"Even up to a month and a half ago we weren't sure we were going to have a Games," club representative Gordon MacDonald said.
When health officials said such events should be capped at 5,000 attendees, it sounded like a go, he recalled. In the past, the Games have drawn up to 30,000-40,000 over its two days.
"We said we will do a trimmed-back Games, with no inside vendors," MacDonald said. "We will pretty much cover the whole grassy area."
The Grandstand also will be closed, but events will still include the Celtic heritage stage, folk singers, heavy athletics, gathering of the clans, highland dancing, living history, piping and drumming, ceremonies, Scottish food and goods vendors, and whisky tasting.
"We've got the pipe bands coming, and over 40 doing heavy athletics," MacDonald said. "We're going to have vendors selling Scottish and British goods, food vendors, and the clan tents, highland dancing and Celtic heritage dancing and Irish dancing as well."
"It's certainly going to have the flair of the Scottish Games," he added.
Tickets must be purchased online; the link is at thescottishgames.com, which also has information about the events and complete schedules.
Mary Queen of Scots and her entourage will roam the grounds as part of the living history element, MacDonald noted.
"And obviously we are going to do the whisky tasting," he said. "It is outdoors this year, in the wine area the fairgrounds has, with a wall around it."
They are also prepared for the heat, with misters in many areas.
MacDonald, who moved to the Bay Area from Scotland in 1978, has been a member of the Caledonian Club of San Francisco for 40 years and remembers when the Games were relocated from the venue in Santa Rosa.
"We've been in Pleasanton since 1994," he said. "We were actually approached by the Alameda County Fairgrounds, and we came and took a look at it and liked the facilities. Also the hotels were anxious to accommodate us."
MacDonald's personal favorite events are the pipe bands and the heavy athletics, he said, but he enjoys the entire weekend. The whole family has been involved through the years, he said, with his two daughters doing highland dancing. His daughters and his son played in pipe bands that even performed at the world championships in Glasgow.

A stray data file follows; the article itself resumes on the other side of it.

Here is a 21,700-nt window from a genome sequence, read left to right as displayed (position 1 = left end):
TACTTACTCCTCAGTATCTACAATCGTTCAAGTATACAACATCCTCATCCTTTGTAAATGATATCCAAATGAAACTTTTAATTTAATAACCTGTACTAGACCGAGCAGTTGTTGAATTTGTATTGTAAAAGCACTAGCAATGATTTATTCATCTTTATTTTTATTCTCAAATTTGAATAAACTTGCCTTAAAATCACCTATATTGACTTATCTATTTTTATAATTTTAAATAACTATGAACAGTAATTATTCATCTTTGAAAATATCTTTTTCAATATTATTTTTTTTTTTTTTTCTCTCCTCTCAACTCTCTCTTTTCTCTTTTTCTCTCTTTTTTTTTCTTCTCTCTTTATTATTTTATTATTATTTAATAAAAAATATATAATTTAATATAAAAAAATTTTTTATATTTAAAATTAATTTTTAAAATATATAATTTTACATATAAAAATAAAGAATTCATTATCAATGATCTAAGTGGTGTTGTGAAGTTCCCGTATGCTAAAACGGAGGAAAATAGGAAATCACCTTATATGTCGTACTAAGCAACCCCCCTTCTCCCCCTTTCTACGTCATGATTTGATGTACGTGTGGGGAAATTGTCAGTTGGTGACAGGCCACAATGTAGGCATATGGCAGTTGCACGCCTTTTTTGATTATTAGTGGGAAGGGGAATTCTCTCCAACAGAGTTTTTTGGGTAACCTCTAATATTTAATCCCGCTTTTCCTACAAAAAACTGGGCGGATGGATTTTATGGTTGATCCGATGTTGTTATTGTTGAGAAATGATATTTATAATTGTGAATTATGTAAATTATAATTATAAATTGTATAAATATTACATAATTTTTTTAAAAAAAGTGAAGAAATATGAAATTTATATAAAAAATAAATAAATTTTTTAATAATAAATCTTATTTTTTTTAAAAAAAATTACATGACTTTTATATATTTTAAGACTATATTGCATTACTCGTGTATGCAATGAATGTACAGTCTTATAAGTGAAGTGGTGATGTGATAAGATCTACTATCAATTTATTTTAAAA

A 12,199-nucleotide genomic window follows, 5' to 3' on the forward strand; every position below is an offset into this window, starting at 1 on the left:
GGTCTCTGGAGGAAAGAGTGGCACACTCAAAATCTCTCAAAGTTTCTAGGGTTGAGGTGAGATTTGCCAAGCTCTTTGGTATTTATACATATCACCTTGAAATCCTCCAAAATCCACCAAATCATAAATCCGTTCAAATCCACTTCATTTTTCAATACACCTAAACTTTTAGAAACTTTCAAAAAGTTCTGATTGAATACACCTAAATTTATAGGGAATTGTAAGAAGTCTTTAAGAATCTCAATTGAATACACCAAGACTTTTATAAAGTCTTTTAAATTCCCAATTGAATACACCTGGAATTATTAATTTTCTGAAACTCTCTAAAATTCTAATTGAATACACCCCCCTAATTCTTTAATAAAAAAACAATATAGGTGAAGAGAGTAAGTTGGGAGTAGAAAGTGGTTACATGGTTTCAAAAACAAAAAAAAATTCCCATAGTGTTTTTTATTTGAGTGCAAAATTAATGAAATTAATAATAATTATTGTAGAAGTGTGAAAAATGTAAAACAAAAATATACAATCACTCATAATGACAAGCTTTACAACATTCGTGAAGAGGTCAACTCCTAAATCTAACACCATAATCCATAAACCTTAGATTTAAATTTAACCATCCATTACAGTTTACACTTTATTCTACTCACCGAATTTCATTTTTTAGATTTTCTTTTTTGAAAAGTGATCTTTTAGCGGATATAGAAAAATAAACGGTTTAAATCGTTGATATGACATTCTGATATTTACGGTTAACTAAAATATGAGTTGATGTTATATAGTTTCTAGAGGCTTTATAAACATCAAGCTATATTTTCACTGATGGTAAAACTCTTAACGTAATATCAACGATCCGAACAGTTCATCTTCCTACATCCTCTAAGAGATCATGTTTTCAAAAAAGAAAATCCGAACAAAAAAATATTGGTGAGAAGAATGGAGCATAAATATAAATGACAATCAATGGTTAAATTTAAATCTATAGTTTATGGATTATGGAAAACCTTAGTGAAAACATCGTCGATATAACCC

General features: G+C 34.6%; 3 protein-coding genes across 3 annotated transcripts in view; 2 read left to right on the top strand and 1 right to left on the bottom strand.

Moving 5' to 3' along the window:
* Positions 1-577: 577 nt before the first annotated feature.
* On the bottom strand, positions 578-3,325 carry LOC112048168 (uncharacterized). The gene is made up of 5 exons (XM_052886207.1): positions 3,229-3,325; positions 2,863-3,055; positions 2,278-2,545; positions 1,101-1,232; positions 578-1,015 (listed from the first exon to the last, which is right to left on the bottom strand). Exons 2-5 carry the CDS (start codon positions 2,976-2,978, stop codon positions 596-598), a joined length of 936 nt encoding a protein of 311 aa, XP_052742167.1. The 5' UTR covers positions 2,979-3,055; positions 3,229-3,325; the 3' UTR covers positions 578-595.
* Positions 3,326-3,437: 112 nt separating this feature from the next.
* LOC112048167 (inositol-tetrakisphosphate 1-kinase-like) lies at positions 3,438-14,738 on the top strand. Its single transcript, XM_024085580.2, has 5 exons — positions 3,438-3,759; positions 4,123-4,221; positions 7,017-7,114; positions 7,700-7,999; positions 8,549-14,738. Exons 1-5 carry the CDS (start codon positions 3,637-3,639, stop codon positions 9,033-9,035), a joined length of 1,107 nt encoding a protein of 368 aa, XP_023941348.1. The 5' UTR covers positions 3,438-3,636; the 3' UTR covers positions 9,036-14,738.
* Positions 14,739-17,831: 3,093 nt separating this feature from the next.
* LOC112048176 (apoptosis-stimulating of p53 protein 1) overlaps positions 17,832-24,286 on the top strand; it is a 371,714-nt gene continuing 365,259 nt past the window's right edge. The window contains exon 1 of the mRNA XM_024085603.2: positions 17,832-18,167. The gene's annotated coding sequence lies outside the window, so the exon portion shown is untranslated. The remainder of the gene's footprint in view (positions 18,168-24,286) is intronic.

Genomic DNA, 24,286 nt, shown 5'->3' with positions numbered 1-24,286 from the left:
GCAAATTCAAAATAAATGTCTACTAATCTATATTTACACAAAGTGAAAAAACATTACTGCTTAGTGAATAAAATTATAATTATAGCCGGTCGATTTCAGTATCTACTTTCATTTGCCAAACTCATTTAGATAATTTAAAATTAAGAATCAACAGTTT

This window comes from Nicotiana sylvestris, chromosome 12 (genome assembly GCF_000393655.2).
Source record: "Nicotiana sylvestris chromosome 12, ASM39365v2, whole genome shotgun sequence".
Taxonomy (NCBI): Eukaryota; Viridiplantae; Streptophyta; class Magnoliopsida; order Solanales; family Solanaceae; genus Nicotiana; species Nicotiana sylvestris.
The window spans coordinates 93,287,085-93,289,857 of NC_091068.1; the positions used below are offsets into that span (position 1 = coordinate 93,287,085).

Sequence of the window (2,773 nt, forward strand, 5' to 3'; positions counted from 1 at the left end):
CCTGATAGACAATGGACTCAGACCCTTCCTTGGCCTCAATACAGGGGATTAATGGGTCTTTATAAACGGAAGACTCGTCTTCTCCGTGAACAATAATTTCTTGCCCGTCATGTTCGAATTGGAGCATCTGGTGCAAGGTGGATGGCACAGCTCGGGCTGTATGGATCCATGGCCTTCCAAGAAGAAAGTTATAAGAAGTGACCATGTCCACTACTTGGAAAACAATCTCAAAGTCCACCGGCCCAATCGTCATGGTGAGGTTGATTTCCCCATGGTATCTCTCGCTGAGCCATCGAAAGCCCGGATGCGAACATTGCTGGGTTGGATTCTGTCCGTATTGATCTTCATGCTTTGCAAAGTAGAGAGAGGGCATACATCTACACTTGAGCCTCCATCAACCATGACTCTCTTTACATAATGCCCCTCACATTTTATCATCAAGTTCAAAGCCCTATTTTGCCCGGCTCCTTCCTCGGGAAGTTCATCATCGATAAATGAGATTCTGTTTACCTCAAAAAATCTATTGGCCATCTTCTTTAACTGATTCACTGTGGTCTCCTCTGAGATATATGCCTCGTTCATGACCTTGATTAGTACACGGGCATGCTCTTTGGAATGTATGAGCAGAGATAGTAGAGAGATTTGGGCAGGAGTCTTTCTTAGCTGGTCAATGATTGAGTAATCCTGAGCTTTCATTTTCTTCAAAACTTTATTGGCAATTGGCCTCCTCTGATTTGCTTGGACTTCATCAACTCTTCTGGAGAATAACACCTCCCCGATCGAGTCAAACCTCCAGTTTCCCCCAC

The heavy athletics draw professional and amateur women and men to compete in traditional Scottish hammer throwing, putting the stone, weight for height and distance, and sheaf and caber tossing events. This year they will take place on the grass field between the Yellow Gate and the Amphitheater.
The closing ceremonies for the 155th Scottish Highland Gathering and Games will begin at 4 p.m. both Saturday (Sept. 4) and Sunday (Sept. 5) on the same field with the Drum Major Competition Finals, Scottish Country Dancers, arrival of the Chief and Honored Guests, Massed Bands March-In, Salute to the Chief (Hielan' Laddie), "Flower of Scotland," Piping & Drumming Awards, "Auld Land Syne," "Amazing Grace" and the Massed Bands March-Off.
"This year might be a bit smaller but it will have the same feel of a good Scottish Games," MacDonald said. "Then hopefully next year we will be back to the full Games."
What: 155th Scottish Highland Gathering and Games
Where: Alameda County Fairgrounds
When: Sept. 4-5; gates open 8 a.m.-6 p.m.
Tickets: Online purchase only, thescottishgames.com; adults, $15; children 11 and under, and active military, free; seniors 65-plus, and youths 12-17, $10. Parking, $10.
Whisky tasting: $29, purchase tickets online; unlimited tasting 12:30-4:30 p.m. both days